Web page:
Aug. 01, 2013 | Donna Balzer
The Good, The Bad and The BuglyThe other day my friend Maya was complaining to me about the bugs on her plum tree so I pulled a branch down closer, "Look! You have ladybugs on your tree," I smiled. I was excited to see the perfect half circle of clean leaf where — like a windshield wiper — an immature ladybug had cleaned off the aphids. That's when Maya spotted the more common adult ladybug and I spotted some pupae. The trouble with this good bug is there are three different immature parts to educate yourself on and protect. Of those, the larvae are the real eating machines, the trouble is however; ladybug larvae are black and look like miniature scary alligators so most people think they are bad bugs.
Most people are afraid of wasps. These insects are actually fabulous meat eaters and will carry away big fat leafeating caterpillars and munch on sap-sucking aphids. When out on the patio or in the garden, avoid wearing red. Wasps see red as sugar and they look for sugar as well as meat so might start tasting your clothes, scaring the shirt right off you. Also, if you place a wasp trap outdoors, don't hang it above your favorite chair or set it up too close to the table or you will be offering a barbeque buffet, drawing them in with the smells and sights of traps, and keeping them there with your steaks and sweet drinks.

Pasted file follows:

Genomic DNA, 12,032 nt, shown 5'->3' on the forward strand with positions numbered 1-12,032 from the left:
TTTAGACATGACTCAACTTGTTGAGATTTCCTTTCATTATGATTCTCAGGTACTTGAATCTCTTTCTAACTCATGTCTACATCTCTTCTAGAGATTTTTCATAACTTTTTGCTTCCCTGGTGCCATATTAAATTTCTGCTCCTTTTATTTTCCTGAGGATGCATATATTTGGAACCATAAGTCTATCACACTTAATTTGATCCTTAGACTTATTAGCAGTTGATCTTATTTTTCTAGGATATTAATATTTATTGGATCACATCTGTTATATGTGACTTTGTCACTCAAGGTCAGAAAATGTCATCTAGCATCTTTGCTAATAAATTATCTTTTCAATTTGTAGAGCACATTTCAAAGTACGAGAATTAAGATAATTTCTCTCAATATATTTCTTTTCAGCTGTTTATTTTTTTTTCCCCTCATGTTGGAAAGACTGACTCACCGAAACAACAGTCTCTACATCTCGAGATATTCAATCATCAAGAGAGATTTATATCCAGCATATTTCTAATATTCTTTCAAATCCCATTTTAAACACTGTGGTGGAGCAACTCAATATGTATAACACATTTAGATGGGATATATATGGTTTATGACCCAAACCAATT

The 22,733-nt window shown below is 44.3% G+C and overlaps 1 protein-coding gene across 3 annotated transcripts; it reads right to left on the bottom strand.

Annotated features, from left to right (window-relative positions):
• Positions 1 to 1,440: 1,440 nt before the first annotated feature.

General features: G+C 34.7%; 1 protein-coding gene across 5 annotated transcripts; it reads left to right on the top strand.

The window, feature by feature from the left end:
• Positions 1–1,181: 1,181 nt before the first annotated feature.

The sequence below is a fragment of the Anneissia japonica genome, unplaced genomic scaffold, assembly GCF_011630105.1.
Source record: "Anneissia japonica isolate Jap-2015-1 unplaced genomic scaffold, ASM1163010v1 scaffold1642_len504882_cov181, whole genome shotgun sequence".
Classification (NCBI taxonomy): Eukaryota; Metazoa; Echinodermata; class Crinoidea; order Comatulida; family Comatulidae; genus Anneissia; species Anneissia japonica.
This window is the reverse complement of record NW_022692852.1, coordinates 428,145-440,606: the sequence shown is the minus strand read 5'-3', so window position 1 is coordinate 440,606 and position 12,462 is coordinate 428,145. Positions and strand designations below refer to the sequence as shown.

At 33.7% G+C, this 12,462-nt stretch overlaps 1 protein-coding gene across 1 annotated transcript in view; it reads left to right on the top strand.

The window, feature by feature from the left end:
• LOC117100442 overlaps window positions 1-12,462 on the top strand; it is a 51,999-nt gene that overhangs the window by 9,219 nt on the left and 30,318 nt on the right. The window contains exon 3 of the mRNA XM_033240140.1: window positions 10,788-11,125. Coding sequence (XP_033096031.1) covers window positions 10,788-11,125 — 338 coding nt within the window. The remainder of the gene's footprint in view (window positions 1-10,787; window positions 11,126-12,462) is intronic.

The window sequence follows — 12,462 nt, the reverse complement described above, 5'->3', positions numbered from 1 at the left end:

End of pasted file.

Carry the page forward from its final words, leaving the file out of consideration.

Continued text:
Smaller insects, coloured like wasps with black and yellow stripes, but with a habit of helicopter hovering over plants are known as hover flies. These "good" or beneficial bugs also munch on aphids, but only in their immature larval state. They look like green caterpillars and eat enormous aphid quantities while they are growing up. The adult, or hovering stage of these "flies", is often more noticeable. I think they look like teeny hummingbirds with their jerky, hovering flight patterns. As adults, they are looking to eat flower pollen and searching for places to lay their eggs among aphid colonies, so if you see a hover fly check the plant to see if there are aphids nearby.
We love the good bugs because they do so much hard work for us but frankly if we didn't have the bad bugs, like aphids, we wouldn't have the food to feed the good guys. So a garden, like so much in life, is all about balance; just enough aphids to draw in the predators and just enough predators to keep the jungle clean.
Balzer speaks and writes about gardening, Facebook's and tweets @NoGuffGardener and blogs at www.gardenguru.net.